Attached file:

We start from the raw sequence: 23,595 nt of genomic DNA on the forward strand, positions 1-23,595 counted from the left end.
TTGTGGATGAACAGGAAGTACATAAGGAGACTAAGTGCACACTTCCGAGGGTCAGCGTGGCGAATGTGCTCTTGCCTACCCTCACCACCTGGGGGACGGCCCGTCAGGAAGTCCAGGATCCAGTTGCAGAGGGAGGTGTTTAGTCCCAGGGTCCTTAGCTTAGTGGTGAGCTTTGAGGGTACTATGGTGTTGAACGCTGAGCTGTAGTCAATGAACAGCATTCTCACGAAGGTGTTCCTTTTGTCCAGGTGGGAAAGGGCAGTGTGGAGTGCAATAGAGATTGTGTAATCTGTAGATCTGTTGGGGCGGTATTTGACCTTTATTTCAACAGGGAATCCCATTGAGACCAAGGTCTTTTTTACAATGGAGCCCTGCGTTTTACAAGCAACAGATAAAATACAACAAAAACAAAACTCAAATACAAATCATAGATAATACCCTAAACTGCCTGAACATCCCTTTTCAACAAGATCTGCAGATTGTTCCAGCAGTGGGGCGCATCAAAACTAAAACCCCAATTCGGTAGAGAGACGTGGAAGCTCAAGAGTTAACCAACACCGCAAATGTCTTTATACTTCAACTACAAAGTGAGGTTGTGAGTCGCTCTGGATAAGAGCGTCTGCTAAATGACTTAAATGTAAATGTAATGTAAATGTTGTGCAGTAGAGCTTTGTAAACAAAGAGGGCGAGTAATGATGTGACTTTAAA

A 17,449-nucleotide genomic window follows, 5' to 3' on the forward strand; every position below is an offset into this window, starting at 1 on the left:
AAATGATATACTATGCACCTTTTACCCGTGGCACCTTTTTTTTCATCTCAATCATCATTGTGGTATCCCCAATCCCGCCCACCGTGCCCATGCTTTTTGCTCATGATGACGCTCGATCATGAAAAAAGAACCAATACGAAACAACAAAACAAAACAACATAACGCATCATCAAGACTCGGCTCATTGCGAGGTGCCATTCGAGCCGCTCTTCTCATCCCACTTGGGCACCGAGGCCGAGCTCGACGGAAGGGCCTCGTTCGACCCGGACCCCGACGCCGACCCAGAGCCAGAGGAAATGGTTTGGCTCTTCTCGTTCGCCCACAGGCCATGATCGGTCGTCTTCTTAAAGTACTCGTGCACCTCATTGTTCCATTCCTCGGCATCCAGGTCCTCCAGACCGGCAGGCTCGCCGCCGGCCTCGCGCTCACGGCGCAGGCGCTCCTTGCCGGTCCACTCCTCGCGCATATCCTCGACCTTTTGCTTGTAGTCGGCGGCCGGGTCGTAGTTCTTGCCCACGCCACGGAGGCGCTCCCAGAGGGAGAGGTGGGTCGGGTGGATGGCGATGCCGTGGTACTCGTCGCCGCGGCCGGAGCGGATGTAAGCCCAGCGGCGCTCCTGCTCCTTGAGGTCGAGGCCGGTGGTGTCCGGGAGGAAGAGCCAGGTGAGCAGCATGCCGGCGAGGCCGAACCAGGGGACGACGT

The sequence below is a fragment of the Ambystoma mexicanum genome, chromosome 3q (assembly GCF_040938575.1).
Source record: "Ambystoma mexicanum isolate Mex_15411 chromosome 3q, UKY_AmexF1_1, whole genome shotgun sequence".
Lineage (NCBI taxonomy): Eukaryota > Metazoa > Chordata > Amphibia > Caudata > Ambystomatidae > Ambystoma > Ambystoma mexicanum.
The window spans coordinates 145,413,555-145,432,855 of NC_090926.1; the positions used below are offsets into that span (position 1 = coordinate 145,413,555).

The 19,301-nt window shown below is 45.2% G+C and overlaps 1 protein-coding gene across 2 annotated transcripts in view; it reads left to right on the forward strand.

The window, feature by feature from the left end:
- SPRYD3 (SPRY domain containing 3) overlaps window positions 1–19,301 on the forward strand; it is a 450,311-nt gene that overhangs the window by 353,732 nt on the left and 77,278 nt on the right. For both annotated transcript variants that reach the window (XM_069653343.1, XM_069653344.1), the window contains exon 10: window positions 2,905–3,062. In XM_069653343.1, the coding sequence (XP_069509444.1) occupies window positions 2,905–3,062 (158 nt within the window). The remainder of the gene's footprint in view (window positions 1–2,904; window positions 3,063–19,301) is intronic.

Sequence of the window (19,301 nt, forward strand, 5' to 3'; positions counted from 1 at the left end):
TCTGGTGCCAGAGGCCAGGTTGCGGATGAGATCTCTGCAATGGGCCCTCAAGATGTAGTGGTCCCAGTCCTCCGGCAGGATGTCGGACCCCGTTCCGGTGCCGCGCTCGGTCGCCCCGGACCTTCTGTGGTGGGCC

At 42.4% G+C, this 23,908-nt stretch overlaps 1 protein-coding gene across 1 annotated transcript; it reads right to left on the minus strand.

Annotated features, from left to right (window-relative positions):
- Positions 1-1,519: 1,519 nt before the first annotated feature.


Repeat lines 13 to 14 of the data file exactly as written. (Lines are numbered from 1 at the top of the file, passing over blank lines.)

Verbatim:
TCTGGTGCCAGAGGCCAGGTTGCGGATGAGATCTCTGCAATGGGCCCTCAAGATGTAGTGGTCCCAGTCCTCCGGCAGGATGTCGGACCCCGTTCCGGTGCCGCGCTCGGTCGCCCCGGACCTTCTGTGGTGGGCC

At 42.4% G+C, this 23,908-nt stretch overlaps 1 protein-coding gene across 1 annotated transcript; it reads right to left on the minus strand.